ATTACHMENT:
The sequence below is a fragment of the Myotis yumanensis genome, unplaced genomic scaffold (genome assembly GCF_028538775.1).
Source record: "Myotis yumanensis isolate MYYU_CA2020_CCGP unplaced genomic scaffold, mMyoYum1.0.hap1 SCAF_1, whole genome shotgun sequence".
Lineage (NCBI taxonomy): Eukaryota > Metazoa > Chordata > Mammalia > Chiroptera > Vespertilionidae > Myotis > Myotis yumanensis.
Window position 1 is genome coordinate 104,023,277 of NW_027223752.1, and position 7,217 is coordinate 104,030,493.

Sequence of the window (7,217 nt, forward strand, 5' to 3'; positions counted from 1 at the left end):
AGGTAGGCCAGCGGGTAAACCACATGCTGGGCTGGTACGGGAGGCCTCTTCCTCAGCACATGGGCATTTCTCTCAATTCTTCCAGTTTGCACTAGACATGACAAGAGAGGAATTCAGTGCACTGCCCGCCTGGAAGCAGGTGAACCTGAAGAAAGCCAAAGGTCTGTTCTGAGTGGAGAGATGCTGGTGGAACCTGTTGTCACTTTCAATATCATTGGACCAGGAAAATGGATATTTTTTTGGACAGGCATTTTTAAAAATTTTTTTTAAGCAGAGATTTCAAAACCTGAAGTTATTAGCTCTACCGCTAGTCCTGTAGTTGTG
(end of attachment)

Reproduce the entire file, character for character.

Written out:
The sequence below is a fragment of the Myotis yumanensis genome, unplaced genomic scaffold (genome assembly GCF_028538775.1).
Source record: "Myotis yumanensis isolate MYYU_CA2020_CCGP unplaced genomic scaffold, mMyoYum1.0.hap1 SCAF_1, whole genome shotgun sequence".
Lineage (NCBI taxonomy): Eukaryota > Metazoa > Chordata > Mammalia > Chiroptera > Vespertilionidae > Myotis > Myotis yumanensis.
Window position 1 is genome coordinate 104,023,277 of NW_027223752.1, and position 7,217 is coordinate 104,030,493.

Sequence of the window (7,217 nt, forward strand, 5' to 3'; positions counted from 1 at the left end):
AGGTAGGCCAGCGGGTAAACCACATGCTGGGCTGGTACGGGAGGCCTCTTCCTCAGCACATGGGCATTTCTCTCAATTCTTCCAGTTTGCACTAGACATGACAAGAGAGGAATTCAGTGCACTGCCCGCCTGGAAGCAGGTGAACCTGAAGAAAGCCAAAGGTCTGTTCTGAGTGGAGAGATGCTGGTGGAACCTGTTGTCACTTTCAATATCATTGGACCAGGAAAATGGATATTTTTTTGGACAGGCATTTTTAAAAATTTTTTTTAAGCAGAGATTTCAAAACCTGAAGTTATTAGCTCTACCGCTAGTCCTGTAGTTGTG